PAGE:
Growing Global

By Erin Ross, Transcript Correspondent

Global studies and international perspectives will continue to flourish at Ohio Wesleyan University (OWU) as a result of the Global Scholars Program’s growth in presence, experience and participation since its inaugural year last fall.

Created for students who have an interest in global issues and are pursuing a major with an international focus, the Global Scholars Program admits a small number of students each year. Jeremy Baskes, director of the Global Scholars Program, created the program through the Global Studies Institute.

Baskes envisioned the program to bring together students with shared global interests and present them with unique learning and travel opportunities.

“We see it as a recruiting tool, Baskes said. “It is an opportunity for students who have those interests to come to Ohio Wesleyan and work closely with other students who have similar global interests or international interests.”

The program proved its recruiting power as the number of first-year global scholars increased from 11 in its inaugural year to 16 this fall.

“We made really good progress in increasing the number of students this year and I am hopeful that we will do the same for next year,” Baskes said.

Nathan Amador Rowley, assistant director of the Global Studies Program and assistant professor of geology and geography , said that an increase in the program’s presence allowed them to attract more students.

“When I talk to faculty members, they seem to understand what the Global Studies Institute is and that we have global scholars … I would say the presence is probably the big difference,” Rowley said.

The students admitted into the program must complete certain requirements in order to graduate as a global scholar. Such requirements include a first-year seminar, coursework in a major of international focus, competency in a foreign language, studying a semester abroad and the completion of a senior thesis, according to OWU’s website.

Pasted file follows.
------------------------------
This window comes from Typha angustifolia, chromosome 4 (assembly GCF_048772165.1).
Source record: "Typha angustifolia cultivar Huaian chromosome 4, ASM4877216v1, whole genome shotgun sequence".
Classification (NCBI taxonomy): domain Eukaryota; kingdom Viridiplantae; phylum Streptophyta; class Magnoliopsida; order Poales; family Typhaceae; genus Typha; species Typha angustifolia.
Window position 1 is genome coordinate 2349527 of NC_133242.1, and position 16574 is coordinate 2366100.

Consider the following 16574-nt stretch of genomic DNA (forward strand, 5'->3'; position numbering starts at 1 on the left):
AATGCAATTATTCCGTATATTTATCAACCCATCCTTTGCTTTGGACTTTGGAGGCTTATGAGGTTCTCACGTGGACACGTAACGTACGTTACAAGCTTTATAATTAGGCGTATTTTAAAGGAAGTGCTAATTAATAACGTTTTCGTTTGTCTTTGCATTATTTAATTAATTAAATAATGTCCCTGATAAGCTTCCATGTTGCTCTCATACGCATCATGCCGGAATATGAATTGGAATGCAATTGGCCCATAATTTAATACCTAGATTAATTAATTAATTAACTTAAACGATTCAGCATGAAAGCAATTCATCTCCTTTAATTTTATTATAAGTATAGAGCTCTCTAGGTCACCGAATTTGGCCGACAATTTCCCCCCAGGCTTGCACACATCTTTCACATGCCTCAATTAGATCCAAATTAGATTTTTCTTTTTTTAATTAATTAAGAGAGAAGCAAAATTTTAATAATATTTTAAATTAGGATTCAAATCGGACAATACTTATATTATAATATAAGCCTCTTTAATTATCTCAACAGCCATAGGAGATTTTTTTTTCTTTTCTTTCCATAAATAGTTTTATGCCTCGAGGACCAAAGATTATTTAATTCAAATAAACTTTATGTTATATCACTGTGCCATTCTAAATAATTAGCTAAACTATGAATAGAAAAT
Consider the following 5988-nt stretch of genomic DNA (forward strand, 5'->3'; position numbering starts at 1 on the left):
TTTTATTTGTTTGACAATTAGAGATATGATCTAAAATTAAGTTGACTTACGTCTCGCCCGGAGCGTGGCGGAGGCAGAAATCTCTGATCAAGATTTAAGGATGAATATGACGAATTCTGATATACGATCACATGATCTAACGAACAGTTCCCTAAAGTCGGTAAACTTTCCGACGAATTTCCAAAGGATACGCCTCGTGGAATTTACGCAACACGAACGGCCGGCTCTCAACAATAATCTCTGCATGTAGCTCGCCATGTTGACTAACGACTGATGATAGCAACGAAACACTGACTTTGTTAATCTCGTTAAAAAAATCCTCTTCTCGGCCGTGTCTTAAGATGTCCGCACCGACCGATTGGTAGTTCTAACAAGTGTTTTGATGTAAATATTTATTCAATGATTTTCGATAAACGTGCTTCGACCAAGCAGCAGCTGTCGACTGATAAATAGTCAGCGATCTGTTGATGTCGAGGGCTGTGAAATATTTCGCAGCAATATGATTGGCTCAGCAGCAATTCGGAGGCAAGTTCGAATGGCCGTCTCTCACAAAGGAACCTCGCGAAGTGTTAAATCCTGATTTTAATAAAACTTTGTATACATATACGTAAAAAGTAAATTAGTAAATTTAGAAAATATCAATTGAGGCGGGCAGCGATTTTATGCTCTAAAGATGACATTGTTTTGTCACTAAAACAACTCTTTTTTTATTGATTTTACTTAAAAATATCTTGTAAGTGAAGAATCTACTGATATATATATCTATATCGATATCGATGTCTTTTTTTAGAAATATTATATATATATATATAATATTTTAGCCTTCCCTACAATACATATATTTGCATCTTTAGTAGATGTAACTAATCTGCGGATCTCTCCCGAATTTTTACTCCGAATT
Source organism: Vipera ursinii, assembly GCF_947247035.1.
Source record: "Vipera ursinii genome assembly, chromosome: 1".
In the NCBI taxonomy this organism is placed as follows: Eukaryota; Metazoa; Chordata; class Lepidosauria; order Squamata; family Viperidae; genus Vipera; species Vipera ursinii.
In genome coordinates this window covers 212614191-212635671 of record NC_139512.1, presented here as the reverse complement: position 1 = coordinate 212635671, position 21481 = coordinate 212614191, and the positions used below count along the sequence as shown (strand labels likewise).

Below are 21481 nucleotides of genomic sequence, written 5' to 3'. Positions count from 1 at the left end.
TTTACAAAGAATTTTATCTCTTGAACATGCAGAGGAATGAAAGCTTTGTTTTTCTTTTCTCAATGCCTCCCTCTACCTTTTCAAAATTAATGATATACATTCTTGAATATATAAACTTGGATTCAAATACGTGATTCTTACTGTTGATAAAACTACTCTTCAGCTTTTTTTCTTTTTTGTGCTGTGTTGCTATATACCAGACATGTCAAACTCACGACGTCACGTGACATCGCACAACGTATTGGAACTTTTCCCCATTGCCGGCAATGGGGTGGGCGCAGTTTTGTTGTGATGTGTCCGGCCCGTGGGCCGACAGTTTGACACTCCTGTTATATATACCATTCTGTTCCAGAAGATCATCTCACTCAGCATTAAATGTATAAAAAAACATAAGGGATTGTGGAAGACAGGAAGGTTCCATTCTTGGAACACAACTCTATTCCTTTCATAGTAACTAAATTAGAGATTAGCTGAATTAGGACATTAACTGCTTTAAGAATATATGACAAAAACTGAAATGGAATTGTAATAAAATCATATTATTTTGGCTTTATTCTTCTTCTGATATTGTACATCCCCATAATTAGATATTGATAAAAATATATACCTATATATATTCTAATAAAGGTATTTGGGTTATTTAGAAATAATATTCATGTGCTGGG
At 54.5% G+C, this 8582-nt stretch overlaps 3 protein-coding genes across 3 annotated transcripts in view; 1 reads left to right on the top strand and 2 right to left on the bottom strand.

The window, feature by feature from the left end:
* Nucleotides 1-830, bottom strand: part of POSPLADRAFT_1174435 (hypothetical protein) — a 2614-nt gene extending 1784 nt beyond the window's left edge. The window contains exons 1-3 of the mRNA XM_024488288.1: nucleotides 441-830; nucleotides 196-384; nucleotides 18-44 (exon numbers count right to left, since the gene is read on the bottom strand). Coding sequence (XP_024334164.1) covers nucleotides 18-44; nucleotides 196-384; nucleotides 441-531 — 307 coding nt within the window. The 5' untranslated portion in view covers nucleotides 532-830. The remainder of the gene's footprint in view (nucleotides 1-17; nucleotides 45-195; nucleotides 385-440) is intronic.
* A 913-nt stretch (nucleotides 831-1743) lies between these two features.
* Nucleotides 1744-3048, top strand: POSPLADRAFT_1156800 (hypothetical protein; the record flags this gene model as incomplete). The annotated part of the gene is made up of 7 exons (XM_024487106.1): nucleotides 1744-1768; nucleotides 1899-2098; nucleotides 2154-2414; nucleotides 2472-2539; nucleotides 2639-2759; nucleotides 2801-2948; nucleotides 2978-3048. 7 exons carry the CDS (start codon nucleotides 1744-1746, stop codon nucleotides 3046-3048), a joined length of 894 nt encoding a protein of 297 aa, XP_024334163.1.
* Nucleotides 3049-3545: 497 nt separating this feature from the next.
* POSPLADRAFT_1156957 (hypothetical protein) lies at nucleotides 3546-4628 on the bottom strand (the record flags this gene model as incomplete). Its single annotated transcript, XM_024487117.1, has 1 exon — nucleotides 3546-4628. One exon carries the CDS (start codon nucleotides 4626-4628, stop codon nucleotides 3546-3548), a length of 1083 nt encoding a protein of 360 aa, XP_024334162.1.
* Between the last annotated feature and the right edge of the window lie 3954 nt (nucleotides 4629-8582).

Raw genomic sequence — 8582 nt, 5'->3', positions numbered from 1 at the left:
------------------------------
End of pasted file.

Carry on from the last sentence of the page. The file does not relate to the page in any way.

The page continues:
The evolvement of the required first-year seminar played a major role in the growth of the program’s dynamic. This year’s seminar, “Climate, Capital and Culture,” is co-taught by Rowley and Mary Anne Lewis Cusato, assistant professor of French.

In contrast to last year’s instructors, Rowley and Cusato are both members of the Global Scholars Institute. This led to growth in student-faculty relationships. The Institute faculty now see the global scholars for four hours a week rather than just in organized social circumstances.

“That develops a different relationship that allows us to advise students in a non-formal way,” Rowley said. “We didn’t make those kinds of deep connections with last year’s students as much.”

The first-year seminar is also a UC 160 course this year. This addition lessened the workload for first-year global scholars who, last year, would have been required to take a separate UC 160 course in addition to their first-year seminar.

Additionally, the freshman global scholars will be required to complete theory-to-practice grants by the end of their first-year seminar.

“Whether they actually submit it or not … leaving this class, they will know how to think through a problem, write it down, and propose some sort of travel,” Rowley said.

In addition to growth within the first-year seminar, the Global Scholars Program also expanded its staff by utilizing the experience of its, now sophomore, scholars. This year the program hired Paige Hunter, member of the Global Scholars inaugural class, as an intern.

“We really wanted to pick one of our global scholars. We want to start utilizing them more as mentors to the earlier classes,” Baskes said.

Within her position, Hunter worked on creating a variety of social media websites for the program and better advertised the many campus events that were global in nature. She will continue this work while also adding videos of the global scholars and other material to the program’s website.

“Even though my position is new, I think it adds to the program by increasing the level of communication and connection,” Hunter said.

The program has thus far met the expectations of the staff and displays potential for future improvement.

“As we are learning how to do things, little by little, we do new things. It is growing and evolving, and I think we are feeling really good about the Global Scholars Program as a whole.” Baskes said,

Although the program is new and is continuing to grow, the faculty expresses the need for future funding. At the start of the program The Global Scholars Institute received $200,000 from the Andrew W. Mellon Foundation that was meant to last them four years. As the end of those four years approaches, the Institute must find more funds for the program to continue to grow.

“If we had more money … I could imagine bringing speakers, taking students on more local trips … Money would just help so much,” Rowley said.